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Wednesday, 10 October 2012
Page: 11914

Mr BALDWIN (Paterson) (20:29): The contribution by the member for Reid fits in perfectly with the mantra chant from all of those from the government benches. They like to use the word 'fact' regularly. Mr Deputy Speaker Leigh, I would say to you that there are facts, statistics and more mendacious statements coming from this government each and every day in relation to this carbon tax. This carbon tax is a $9 billion-a-year tax from which there is no escape. In the first four years some $36 billion will be collected. Contrary to what the member for Reid and others have said, despite this carbon tax, Australia's emissions will actually increase from 578 million tonnes in 2010 to 621 million tonnes by 2020. That is because electricity and gas are essential services. Instead of reducing Australia's emissions, firms will have to purchase 94 million tonnes of carbon permits overseas by 2020. A great deal of effect that is going to have for our local environment!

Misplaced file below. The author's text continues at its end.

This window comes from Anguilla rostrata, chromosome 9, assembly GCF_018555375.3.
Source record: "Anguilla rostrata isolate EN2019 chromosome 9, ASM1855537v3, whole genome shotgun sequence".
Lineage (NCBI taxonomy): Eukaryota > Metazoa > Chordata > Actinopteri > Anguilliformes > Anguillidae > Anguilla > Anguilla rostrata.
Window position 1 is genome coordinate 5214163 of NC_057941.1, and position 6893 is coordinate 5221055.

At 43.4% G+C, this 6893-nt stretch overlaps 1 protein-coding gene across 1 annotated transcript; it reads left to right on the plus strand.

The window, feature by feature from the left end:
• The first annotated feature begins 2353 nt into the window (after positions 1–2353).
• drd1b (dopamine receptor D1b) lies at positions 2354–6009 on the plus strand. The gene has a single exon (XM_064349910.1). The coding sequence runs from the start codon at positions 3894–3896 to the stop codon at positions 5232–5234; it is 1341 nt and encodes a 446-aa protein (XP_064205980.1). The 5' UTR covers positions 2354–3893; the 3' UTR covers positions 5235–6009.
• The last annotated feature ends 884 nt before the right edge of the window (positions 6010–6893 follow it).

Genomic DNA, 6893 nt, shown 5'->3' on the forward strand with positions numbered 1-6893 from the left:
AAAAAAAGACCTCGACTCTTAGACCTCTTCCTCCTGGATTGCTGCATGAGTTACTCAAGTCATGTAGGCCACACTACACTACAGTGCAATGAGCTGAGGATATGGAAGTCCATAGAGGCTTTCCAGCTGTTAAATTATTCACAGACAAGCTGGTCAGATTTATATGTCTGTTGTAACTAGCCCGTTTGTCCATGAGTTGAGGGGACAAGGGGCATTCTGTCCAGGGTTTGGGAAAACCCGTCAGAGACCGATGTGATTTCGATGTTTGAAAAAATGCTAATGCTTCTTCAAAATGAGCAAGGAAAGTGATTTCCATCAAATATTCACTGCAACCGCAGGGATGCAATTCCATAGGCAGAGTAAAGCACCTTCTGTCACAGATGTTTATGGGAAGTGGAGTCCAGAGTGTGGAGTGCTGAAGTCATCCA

I quite often hear members opposite saying that there is no impact or only marginal impact on businesses. I am going to give some real life examples from businesses in and around my region and my portfolio. On 2 October Tony Abbott and I made a visit to the Weathertex plant at Tomago to inspect one of the oldest continuous employers in the region. It used to be called the Masonite factory but now produces Weathertex boards for both the domestic and international markets. Paul Michael, the Managing Director and CEO, has grasped an old business and reinvented it through putting in massive investment. Today it employs around 100 locals and generates $23 million in domestic sales and $2 million in exports. Paul Michael indicated that, even though the business has a negative carbon footprint, they are being slugged with a half a million dollar carbon tax bill across their coal, gas and electricity. He said: